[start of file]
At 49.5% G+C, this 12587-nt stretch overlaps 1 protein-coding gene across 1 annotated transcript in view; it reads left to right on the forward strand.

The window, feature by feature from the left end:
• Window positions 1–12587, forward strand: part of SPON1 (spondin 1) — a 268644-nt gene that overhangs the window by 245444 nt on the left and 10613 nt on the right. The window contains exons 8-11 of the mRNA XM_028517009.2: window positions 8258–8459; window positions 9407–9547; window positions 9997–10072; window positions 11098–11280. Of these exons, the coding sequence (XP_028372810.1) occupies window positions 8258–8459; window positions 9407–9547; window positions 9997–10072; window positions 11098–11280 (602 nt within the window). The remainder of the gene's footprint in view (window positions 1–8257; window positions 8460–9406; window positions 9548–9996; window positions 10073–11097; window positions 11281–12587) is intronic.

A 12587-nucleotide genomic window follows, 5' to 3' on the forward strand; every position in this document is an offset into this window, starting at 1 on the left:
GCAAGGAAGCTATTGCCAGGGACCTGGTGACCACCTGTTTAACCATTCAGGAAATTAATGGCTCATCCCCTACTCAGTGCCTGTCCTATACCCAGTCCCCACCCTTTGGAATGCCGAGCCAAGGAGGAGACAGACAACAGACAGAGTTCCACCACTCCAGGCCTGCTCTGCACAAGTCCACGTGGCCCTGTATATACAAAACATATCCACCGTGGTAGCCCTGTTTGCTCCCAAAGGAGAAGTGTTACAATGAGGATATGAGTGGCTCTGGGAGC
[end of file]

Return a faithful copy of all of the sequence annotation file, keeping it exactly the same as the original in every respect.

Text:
At 49.5% G+C, this 12587-nt stretch overlaps 1 protein-coding gene across 1 annotated transcript in view; it reads left to right on the forward strand.

The window, feature by feature from the left end:
• Window positions 1–12587, forward strand: part of SPON1 (spondin 1) — a 268644-nt gene that overhangs the window by 245444 nt on the left and 10613 nt on the right. The window contains exons 8-11 of the mRNA XM_028517009.2: window positions 8258–8459; window positions 9407–9547; window positions 9997–10072; window positions 11098–11280. Of these exons, the coding sequence (XP_028372810.1) occupies window positions 8258–8459; window positions 9407–9547; window positions 9997–10072; window positions 11098–11280 (602 nt within the window). The remainder of the gene's footprint in view (window positions 1–8257; window positions 8460–9406; window positions 9548–9996; window positions 10073–11097; window positions 11281–12587) is intronic.

A 12587-nucleotide genomic window follows, 5' to 3' on the forward strand; every position in this document is an offset into this window, starting at 1 on the left:
GCAAGGAAGCTATTGCCAGGGACCTGGTGACCACCTGTTTAACCATTCAGGAAATTAATGGCTCATCCCCTACTCAGTGCCTGTCCTATACCCAGTCCCCACCCTTTGGAATGCCGAGCCAAGGAGGAGACAGACAACAGACAGAGTTCCACCACTCCAGGCCTGCTCTGCACAAGTCCACGTGGCCCTGTATATACAAAACATATCCACCGTGGTAGCCCTGTTTGCTCCCAAAGGAGAAGTGTTACAATGAGGATATGAGTGGCTCTGGGAGC